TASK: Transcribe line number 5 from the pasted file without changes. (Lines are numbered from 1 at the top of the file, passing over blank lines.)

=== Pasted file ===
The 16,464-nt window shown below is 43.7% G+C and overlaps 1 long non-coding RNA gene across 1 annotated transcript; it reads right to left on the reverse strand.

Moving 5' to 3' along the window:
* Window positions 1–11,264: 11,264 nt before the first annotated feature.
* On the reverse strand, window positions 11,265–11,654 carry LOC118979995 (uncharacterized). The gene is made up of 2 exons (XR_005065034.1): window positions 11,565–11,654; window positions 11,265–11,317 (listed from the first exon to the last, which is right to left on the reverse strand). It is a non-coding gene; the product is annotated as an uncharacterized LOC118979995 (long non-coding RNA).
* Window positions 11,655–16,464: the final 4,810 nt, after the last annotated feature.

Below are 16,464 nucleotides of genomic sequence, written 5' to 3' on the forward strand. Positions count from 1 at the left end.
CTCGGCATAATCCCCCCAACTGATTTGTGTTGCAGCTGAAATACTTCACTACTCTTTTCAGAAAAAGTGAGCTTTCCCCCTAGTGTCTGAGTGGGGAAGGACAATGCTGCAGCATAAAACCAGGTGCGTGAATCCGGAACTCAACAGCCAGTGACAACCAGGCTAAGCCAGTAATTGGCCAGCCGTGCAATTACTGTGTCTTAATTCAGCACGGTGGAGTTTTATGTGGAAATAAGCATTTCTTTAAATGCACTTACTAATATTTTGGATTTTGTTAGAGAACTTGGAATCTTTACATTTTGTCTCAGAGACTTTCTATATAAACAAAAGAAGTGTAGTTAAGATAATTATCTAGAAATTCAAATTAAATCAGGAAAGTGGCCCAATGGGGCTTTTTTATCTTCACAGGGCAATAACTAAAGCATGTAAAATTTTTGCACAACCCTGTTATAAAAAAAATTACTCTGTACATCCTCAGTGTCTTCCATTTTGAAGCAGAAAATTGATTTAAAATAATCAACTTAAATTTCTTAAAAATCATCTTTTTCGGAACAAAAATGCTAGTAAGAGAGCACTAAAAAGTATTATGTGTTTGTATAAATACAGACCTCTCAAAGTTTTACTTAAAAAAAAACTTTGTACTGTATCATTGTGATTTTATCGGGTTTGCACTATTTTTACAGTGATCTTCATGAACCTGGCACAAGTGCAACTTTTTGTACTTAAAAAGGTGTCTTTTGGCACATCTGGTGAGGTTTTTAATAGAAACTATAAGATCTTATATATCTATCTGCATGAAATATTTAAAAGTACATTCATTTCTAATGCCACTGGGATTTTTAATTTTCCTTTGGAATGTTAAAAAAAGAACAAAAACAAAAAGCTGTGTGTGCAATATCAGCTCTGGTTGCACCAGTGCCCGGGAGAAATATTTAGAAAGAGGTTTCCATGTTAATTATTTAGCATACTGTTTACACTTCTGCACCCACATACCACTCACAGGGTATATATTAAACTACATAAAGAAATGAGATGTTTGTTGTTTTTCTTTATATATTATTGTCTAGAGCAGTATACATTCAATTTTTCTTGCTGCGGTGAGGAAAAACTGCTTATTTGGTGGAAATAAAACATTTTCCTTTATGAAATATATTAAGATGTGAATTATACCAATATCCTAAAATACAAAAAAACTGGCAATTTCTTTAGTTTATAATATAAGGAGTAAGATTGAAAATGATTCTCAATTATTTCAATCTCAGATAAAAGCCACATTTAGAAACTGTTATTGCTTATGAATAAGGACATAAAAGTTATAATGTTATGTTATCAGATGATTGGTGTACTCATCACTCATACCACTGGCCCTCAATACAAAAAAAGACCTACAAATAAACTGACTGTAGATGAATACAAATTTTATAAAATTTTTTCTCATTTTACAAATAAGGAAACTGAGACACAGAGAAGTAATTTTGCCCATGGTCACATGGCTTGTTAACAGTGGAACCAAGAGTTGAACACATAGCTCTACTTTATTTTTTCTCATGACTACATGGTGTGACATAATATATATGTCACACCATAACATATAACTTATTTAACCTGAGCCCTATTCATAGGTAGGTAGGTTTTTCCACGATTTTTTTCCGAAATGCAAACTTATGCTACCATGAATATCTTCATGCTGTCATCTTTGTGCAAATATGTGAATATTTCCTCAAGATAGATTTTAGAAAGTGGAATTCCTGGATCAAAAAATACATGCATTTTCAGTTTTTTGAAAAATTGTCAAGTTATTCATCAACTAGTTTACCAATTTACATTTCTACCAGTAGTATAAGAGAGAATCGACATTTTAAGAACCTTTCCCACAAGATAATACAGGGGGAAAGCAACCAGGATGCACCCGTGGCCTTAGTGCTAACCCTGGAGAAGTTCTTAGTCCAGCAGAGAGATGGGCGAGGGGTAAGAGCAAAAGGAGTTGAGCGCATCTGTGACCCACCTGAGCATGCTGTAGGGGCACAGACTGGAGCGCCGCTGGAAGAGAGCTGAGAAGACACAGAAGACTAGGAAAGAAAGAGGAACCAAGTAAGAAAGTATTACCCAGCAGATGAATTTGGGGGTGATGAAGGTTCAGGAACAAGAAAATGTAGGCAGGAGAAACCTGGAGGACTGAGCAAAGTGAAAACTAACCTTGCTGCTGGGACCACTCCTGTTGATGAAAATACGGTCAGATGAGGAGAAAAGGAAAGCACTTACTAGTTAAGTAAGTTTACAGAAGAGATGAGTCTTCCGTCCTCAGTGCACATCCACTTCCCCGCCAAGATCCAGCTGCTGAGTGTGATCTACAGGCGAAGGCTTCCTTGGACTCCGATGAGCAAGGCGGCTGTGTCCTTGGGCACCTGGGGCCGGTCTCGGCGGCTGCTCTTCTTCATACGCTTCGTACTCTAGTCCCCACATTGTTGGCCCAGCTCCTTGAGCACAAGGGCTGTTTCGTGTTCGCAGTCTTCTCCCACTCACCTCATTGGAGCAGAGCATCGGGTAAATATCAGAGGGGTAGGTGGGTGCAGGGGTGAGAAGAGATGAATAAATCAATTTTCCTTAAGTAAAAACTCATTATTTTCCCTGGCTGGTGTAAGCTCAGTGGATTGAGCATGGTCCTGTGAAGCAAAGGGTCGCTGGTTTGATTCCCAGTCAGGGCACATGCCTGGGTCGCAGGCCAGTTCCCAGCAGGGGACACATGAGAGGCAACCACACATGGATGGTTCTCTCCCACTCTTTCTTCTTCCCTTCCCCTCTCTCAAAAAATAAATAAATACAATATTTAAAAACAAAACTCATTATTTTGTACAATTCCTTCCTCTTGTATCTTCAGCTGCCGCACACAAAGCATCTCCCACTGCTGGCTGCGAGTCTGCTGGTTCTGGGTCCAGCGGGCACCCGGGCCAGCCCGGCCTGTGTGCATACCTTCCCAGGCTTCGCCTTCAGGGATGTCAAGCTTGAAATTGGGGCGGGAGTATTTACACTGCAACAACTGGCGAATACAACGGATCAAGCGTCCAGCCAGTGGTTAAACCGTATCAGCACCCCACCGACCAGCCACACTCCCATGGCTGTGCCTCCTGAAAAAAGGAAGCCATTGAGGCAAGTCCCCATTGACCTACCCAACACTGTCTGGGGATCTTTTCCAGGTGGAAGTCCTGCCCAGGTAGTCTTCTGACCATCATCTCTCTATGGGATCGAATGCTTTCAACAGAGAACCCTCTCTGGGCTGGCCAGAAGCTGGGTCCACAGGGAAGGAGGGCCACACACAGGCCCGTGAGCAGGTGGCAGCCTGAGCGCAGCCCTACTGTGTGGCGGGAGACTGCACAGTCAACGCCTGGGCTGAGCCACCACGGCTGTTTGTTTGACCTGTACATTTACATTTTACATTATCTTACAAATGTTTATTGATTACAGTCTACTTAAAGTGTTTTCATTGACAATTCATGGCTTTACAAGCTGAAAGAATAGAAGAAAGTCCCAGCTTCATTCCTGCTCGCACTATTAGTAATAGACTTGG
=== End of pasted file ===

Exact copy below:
* Window positions 11,655–16,464: the final 4,810 nt, after the last annotated feature.